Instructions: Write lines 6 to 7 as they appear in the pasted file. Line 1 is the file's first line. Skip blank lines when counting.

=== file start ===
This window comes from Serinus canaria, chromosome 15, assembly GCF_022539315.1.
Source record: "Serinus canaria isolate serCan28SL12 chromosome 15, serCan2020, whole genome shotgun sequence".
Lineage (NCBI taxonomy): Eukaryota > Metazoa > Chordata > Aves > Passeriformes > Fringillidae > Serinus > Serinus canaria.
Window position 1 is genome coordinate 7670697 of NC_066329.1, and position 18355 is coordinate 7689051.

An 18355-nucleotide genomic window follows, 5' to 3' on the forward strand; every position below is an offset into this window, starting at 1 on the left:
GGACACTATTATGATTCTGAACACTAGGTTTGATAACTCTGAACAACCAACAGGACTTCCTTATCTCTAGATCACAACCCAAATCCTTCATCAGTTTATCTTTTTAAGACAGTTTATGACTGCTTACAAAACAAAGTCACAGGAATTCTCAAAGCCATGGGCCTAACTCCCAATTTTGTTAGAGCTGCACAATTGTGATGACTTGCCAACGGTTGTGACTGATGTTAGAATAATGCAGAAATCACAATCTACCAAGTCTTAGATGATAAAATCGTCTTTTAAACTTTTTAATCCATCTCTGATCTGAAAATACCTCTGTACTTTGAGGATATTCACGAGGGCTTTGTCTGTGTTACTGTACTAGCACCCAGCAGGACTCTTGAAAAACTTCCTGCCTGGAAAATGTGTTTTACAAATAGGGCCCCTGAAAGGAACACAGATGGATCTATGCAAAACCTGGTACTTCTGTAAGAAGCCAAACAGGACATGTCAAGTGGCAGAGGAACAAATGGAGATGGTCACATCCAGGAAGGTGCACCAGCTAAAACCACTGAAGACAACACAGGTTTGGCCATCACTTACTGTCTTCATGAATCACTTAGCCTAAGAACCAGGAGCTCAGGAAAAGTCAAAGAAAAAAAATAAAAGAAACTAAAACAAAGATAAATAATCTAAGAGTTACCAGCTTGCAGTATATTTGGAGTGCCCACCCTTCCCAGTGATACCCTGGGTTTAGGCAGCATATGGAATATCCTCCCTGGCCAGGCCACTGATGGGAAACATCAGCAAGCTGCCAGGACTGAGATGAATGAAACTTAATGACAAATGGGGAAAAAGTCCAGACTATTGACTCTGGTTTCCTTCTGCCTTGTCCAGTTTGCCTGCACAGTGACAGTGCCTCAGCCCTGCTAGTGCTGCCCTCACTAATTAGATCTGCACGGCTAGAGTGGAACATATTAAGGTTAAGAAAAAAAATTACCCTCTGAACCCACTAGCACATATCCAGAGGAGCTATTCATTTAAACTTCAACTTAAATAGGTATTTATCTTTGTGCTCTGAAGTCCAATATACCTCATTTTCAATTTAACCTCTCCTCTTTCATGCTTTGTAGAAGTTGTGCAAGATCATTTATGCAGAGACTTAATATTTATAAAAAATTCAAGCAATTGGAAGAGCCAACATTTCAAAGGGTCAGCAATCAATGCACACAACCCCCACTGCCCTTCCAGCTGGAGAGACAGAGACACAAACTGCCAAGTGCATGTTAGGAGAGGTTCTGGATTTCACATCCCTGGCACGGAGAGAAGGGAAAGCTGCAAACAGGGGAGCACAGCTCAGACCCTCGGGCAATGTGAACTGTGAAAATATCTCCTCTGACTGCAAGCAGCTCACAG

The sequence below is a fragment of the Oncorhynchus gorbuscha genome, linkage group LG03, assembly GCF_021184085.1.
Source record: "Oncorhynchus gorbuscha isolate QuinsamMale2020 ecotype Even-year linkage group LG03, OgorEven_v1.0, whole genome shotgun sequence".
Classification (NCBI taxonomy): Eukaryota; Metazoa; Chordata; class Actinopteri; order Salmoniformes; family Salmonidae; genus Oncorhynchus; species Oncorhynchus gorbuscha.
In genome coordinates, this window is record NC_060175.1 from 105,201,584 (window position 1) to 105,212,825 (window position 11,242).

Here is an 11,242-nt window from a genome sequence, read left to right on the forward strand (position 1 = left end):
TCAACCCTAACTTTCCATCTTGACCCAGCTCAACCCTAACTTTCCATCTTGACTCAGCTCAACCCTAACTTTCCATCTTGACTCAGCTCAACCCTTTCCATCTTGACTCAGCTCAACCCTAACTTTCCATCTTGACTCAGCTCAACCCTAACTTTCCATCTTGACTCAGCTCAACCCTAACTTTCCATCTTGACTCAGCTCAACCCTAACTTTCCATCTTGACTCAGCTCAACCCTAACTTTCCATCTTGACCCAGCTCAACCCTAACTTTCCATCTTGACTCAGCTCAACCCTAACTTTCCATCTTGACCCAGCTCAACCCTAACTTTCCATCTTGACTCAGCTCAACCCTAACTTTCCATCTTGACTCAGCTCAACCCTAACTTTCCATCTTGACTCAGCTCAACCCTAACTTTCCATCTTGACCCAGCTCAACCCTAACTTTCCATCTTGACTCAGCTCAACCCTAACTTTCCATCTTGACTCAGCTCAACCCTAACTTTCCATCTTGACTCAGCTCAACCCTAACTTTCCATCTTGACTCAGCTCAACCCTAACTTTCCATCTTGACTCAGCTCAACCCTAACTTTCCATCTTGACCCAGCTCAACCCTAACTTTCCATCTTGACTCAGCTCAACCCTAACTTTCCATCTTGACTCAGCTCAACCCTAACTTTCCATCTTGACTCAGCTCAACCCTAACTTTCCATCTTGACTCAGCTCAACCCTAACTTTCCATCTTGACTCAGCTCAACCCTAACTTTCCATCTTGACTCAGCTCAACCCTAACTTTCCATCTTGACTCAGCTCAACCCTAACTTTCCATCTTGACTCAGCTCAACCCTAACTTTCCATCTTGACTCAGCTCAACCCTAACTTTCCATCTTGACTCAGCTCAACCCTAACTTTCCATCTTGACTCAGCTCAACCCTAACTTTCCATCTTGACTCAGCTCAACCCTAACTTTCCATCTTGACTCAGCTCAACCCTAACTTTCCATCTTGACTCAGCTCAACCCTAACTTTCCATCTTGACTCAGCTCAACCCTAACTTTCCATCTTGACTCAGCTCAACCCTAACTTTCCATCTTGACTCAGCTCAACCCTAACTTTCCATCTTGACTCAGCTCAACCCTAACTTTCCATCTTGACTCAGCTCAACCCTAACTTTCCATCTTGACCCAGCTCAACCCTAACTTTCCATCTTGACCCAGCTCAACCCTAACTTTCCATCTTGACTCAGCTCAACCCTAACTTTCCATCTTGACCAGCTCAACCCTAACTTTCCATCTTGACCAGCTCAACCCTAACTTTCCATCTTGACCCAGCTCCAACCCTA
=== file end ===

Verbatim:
GGACACTATTATGATTCTGAACACTAGGTTTGATAACTCTGAACAACCAACAGGACTTCCTTATCTCTAGATCACAACCCAAATCCTTCATCAGTTTATCTTTTTAAGACAGTTTATGACTGCTTACAAAACAAAGTCACAGGAATTCTCAAAGCCATGGGCCTAACTCCCAATTTTGTTAGAGCTGCACAATTGTGATGACTTGCCAACGGTTGTGACTGATGTTAGAATAATGCAGAAATCACAATCTACCAAGTCTTAGATGATAAAATCGTCTTTTAAACTTTTTAATCCATCTCTGATCTGAAAATACCTCTGTACTTTGAGGATATTCACGAGGGCTTTGTCTGTGTTACTGTACTAGCACCCAGCAGGACTCTTGAAAAACTTCCTGCCTGGAAAATGTGTTTTACAAATAGGGCCCCTGAAAGGAACACAGATGGATCTATGCAAAACCTGGTACTTCTGTAAGAAGCCAAACAGGACATGTCAAGTGGCAGAGGAACAAATGGAGATGGTCACATCCAGGAAGGTGCACCAGCTAAAACCACTGAAGACAACACAGGTTTGGCCATCACTTACTGTCTTCATGAATCACTTAGCCTAAGAACCAGGAGCTCAGGAAAAGTCAAAGAAAAAAAATAAAAGAAACTAAAACAAAGATAAATAATCTAAGAGTTACCAGCTTGCAGTATATTTGGAGTGCCCACCCTTCCCAGTGATACCCTGGGTTTAGGCAGCATATGGAATATCCTCCCTGGCCAGGCCACTGATGGGAAACATCAGCAAGCTGCCAGGACTGAGATGAATGAAACTTAATGACAAATGGGGAAAAAGTCCAGACTATTGACTCTGGTTTCCTTCTGCCTTGTCCAGTTTGCCTGCACAGTGACAGTGCCTCAGCCCTGCTAGTGCTGCCCTCACTAATTAGATCTGCACGGCTAGAGTGGAACATATTAAGGTTAAGAAAAAAAATTACCCTCTGAACCCACTAGCACATATCCAGAGGAGCTATTCATTTAAACTTCAACTTAAATAGGTATTTATCTTTGTGCTCTGAAGTCCAATATACCTCATTTTCAATTTAACCTCTCCTCTTTCATGCTTTGTAGAAGTTGTGCAAGATCATTTATGCAGAGACTTAATATTTATAAAAAATTCAAGCAATTGGAAGAGCCAACATTTCAAAGGGTCAGCAATCAATGCACACAACCCCCACTGCCCTTCCAGCTGGAGAGACAGAGACACAAACTGCCAAGTGCATGTTAGGAGAGGTTCTGGATTTCACATCCCTGGCACGGAGAGAAGGGAAAGCTGCAAACAGGGGAGCACAGCTCAGACCCTCGGGCAATGTGAACTGTGAAAATATCTCCTCTGACTGCAAGCAGCTCACAG

The sequence below is a fragment of the Oncorhynchus gorbuscha genome, linkage group LG03, assembly GCF_021184085.1.